Even the Gospel and first reading of this Sunday’s liturgy seem to talk about fear and anxiety as hallmarks of what’s to come. Wars, natural catastrophes will occur. A time of tribulation will be the sign of Jesus’ future return.

So, is this the time of tribulation? Terrorists blow up and shot innocent people out for a night of fun in Parish restaurants, theaters and outside a soccer stadium. The message seems to be fear for your future for you have offended us! Violence, fear become the method of choice to send a message about the future.

The Gospel is not meant to scare us, but to be Good News! That’s what “Gospel” means in Greek, “Good News!” Remember, every age has had its doomsayers predicting terrible times. Every era of human history has seen wars, has experienced natural disasters that cause human misery. The Good News is evil doesn’t win in the end. Jesus triumphs with love. The cross and resurrection are the sign of love’s victory destroying hatred and death. Good News! Sacrificing yourself like Jesus, in union with Jesus who are members of by our baptism, brings peace.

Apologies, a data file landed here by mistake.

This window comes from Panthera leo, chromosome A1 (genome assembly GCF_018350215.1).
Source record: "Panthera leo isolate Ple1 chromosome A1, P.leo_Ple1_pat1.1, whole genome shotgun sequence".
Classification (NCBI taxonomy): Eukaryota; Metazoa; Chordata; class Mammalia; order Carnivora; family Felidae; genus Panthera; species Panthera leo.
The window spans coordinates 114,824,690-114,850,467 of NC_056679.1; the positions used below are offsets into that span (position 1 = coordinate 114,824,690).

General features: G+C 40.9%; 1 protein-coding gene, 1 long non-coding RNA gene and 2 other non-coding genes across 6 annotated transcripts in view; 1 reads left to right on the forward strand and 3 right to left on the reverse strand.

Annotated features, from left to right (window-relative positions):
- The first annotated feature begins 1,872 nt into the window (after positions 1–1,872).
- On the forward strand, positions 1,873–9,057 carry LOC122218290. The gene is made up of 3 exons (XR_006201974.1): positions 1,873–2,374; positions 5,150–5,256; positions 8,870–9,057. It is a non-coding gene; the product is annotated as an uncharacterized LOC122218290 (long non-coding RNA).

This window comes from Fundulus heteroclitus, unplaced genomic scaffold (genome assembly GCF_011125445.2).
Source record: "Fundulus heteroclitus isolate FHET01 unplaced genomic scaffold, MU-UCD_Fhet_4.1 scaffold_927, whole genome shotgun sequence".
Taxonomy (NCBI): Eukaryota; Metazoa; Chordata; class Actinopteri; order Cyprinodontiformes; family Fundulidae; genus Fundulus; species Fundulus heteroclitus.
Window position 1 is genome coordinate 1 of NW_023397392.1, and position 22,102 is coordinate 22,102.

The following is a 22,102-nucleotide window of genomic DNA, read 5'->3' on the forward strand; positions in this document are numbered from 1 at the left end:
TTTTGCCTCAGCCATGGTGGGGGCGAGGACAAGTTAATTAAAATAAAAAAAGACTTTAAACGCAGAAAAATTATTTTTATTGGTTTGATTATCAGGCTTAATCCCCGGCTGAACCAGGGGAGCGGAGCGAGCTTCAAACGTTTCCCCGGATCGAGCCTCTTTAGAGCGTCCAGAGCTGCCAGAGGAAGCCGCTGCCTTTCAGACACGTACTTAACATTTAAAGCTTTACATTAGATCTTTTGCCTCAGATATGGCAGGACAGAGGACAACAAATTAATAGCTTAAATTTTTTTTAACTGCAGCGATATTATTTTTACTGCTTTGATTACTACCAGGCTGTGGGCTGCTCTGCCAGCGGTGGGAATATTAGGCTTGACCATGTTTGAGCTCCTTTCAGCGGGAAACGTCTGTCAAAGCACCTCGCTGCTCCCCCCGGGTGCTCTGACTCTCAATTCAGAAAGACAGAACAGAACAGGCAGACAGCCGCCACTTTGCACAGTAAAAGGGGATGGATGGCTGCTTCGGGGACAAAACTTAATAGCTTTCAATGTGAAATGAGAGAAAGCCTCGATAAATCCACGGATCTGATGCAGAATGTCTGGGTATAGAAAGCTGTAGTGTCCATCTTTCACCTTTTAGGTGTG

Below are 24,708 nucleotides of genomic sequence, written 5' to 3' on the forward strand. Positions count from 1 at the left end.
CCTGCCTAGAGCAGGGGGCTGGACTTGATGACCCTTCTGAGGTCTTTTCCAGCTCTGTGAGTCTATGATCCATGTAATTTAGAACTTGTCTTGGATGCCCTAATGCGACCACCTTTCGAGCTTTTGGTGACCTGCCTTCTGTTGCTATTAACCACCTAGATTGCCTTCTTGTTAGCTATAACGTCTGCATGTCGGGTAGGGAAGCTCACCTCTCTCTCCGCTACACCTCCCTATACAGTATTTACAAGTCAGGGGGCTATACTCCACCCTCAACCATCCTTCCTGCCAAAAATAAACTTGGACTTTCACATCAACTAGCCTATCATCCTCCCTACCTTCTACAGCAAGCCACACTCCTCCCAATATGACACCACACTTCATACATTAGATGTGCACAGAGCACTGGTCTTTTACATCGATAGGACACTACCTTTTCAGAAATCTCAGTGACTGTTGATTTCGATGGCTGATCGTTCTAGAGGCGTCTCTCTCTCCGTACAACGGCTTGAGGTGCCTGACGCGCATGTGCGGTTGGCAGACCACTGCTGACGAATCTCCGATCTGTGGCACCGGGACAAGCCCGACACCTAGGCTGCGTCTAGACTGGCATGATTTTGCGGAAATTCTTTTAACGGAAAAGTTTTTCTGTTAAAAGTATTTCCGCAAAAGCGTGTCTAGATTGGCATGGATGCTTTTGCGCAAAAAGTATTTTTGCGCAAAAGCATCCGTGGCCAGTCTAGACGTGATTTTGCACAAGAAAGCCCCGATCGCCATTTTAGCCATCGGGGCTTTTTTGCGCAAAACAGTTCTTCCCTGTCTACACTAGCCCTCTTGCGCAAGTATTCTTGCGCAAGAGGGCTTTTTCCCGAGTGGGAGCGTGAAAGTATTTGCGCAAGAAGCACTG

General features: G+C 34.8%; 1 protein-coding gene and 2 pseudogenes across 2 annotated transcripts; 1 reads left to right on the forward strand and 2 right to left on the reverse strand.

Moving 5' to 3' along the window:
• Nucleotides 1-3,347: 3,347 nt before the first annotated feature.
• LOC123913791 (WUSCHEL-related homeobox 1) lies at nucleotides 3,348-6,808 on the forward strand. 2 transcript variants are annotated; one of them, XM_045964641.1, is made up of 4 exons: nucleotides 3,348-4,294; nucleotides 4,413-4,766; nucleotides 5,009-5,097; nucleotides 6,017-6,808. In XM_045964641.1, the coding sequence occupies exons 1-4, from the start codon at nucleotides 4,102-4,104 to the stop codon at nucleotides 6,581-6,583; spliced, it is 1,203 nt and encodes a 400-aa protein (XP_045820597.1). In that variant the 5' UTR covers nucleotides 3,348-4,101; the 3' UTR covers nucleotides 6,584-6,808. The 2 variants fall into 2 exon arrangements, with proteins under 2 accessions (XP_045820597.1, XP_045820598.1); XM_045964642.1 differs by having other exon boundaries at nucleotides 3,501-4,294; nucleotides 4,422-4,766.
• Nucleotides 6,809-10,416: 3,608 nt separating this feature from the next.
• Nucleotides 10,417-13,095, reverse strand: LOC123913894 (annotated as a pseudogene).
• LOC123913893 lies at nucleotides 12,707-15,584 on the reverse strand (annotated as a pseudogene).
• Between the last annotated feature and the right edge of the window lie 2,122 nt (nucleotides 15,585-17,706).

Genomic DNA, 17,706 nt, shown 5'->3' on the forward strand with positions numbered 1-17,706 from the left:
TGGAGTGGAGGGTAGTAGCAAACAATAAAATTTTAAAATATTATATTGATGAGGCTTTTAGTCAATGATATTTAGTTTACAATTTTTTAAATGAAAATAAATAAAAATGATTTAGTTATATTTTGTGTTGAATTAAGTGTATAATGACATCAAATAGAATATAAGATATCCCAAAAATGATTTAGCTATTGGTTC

The evil things that happen to innocent people out for a carefree Friday night killed by terrorists are a sign…A sign that humanity needs the love of Jesus to come and bring his kingdom of harmony, NOW. The bad stuff that happens in any age is a sign that Jesus is the one we await and need to set right the mess we humans have made of our human family. Sin, human hubris, the expression of hate that happens in every age is a message to be taken to heart…Jesus can not doesn’t want this to continue. He is coming, be ready. He is already here, standing on the threshold of a new order of humanity already entering human history through his body the church. Change, or be ready to experienced the consequences.

How do we get ready for the appearance of Jesus, to meet him both not and in the future judgement? Make a choice…

either give into hate rooted in selfish pride, continue to increase the division of humanity into it’s tribes that try to conquer one another and suffer the consequences; be separated from God forever in unimaginable misery (Tradition calls such existence Hell)…